Any party in a relationship who has a legal interest (e.g. your name is on the Certificate of Title for the property) or equitable interest (e.g. your name is not on the Certificate of Title, but you have made contributions towards the property) in land or and/or a house may lodge a caveat.

A caveat is shown on the Certificate of Title for the property. Depending on the type of caveat lodged, this may delay or prevent any dealings with the property

Caveats are often used where one party is worried that their former partner will sell or otherwise deal with the property against their interests. In family law, caveats are generally used where one party legally owns the property, but the other has an interest in it by virtue of contributions they made to the mortgage, for example.

Caveats can be complex things. Whilst lodging a caveat may seem like the obvious thing to do in a separation- caution should be exercised and it is best that you seek legal advice before lodgement. If you are concerned about your former partner dealing with your property against your interests or would like some general advice about caveats in the family law system, please call 6557 5888 to arrange an appointment with one of our solicitors.

In the 13 December 2018 decision in Commissioner of Taxation v Tomaras [2018] HCA 62 the High Court of Australia held that the Family Court has the power to order the Commissioner for Taxation to substitute one party to a marriage for the other in relation to a debt owed to Commonwealth for income tax.

However, this is not an order the Family court is likely to make frequently.

A few things worth knowing about the decision

  1. Whilst the Family Court has the power to make a substitution order pursuant to s 90AE(1) of the Family Law Act 1975 (Cth) the power should not be exercised unless specific conditions are met.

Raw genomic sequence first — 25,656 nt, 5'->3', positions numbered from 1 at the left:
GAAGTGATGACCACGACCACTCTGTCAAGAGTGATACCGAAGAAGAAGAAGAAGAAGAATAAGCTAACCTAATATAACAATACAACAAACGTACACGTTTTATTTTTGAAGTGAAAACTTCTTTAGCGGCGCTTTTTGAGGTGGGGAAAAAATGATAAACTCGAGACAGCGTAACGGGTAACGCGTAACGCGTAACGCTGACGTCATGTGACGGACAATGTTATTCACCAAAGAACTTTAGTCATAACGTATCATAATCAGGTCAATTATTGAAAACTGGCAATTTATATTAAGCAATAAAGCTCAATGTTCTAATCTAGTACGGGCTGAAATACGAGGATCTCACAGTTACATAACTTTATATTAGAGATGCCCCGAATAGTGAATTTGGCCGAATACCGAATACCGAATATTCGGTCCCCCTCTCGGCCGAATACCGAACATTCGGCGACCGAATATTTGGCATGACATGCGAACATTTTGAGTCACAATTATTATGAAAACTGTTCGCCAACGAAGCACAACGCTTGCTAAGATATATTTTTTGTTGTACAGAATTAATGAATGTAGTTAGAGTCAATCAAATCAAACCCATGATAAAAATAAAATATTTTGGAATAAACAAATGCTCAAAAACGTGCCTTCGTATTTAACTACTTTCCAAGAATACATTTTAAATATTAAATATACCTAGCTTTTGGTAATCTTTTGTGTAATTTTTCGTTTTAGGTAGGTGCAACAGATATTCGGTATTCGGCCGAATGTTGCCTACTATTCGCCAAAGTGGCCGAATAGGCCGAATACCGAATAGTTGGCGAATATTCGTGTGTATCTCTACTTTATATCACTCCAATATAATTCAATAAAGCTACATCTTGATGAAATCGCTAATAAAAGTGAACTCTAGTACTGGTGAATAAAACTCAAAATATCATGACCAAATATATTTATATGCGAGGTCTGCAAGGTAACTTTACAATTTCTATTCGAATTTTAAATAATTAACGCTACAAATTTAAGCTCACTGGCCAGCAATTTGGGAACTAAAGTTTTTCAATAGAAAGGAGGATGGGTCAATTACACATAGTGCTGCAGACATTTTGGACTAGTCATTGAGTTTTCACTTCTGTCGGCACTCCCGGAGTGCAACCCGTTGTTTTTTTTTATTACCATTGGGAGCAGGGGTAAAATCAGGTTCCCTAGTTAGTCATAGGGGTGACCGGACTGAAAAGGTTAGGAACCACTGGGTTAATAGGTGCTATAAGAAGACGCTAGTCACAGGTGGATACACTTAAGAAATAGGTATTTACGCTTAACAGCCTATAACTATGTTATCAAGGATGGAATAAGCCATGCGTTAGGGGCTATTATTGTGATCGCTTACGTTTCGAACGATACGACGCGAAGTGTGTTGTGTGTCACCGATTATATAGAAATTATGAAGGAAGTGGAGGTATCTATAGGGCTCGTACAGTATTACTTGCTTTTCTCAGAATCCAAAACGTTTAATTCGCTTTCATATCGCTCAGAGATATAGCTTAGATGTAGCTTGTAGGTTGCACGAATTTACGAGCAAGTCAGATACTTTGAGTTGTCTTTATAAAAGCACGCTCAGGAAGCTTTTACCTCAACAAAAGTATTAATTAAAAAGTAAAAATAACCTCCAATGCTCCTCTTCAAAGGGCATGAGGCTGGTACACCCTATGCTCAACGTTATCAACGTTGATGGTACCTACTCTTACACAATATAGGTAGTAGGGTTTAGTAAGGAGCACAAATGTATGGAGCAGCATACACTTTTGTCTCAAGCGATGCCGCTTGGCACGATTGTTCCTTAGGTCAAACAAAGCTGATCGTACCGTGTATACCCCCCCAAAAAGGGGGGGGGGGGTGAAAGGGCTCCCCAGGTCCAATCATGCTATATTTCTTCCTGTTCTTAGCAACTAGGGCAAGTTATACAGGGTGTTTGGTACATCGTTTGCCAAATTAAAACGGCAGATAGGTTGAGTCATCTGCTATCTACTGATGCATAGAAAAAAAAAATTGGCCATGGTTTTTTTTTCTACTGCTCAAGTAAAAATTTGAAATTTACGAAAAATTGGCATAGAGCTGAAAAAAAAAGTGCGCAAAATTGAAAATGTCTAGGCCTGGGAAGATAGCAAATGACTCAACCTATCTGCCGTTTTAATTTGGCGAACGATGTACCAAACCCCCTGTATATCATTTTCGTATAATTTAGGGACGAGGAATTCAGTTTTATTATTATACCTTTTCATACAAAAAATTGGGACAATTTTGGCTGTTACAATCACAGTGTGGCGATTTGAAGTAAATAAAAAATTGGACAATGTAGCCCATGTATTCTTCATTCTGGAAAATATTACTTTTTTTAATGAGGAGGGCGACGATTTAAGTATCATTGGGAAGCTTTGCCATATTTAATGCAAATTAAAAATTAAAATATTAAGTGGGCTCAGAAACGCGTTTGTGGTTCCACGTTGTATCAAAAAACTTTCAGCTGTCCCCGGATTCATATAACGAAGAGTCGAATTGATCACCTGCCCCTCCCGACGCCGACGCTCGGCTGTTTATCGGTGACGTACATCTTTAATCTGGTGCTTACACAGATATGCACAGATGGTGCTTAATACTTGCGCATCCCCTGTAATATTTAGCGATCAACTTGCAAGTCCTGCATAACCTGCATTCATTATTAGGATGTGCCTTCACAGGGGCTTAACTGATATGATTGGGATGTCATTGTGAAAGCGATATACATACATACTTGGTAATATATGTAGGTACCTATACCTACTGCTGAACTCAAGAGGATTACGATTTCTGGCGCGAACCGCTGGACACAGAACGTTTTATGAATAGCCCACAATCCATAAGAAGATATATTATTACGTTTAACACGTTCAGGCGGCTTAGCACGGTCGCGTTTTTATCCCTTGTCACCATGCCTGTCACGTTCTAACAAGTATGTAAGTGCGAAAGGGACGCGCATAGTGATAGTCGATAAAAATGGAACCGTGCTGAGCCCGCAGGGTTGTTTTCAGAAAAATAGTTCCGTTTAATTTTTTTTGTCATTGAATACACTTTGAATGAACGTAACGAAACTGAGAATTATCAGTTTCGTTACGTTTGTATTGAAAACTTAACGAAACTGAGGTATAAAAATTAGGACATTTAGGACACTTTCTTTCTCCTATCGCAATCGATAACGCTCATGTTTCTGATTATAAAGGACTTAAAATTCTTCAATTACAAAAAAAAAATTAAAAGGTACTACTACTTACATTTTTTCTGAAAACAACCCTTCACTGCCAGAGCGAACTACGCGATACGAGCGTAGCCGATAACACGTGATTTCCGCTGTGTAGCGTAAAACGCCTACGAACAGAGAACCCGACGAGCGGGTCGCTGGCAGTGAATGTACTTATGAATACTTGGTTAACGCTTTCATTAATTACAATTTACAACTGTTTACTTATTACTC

2. To exercise the power the Family Court must be satisfied that:
    • The making of the order is reasonably appropriate and adapted, to effect a division of property between the parties to the marriage;
    • It is not foreseeable at the time the order is made that to make the order would result in the result in the debt not being paid in full; and
    • In all the circumstances it is just and equitable (fair) to make the order.
  3. Whilst this represents a significant shift, the conditions outlined in the decision are onerous.
  4. The decision is not likely to be a mechanism for non-payment of taxation debt.

Read more about the decision here.

Property Settlement after SeparationKavanagh Family Lawyers can assist with drafting consent orders once agreement about property settlement has been reached. We can then help you apply to transfer any land from joint names. Any stamp duty payable on the transfer is assessed at a nominal rate rather than at market value. These Transfers of Land are lodged with the Department of Land Administration and stamp duty is assessed by the Department of State Revenue.

The State Revenue Department will assess the stamp duty at nominal rates on both the transfer and the court order, where the parties have a sealed Family Court order specifying a property transfer from the names of both parties to one party.

Property Settlement after Separation: Next Step

  • If we may be of assistance, call Kavanagh Lawyers on (08) 6557 5888.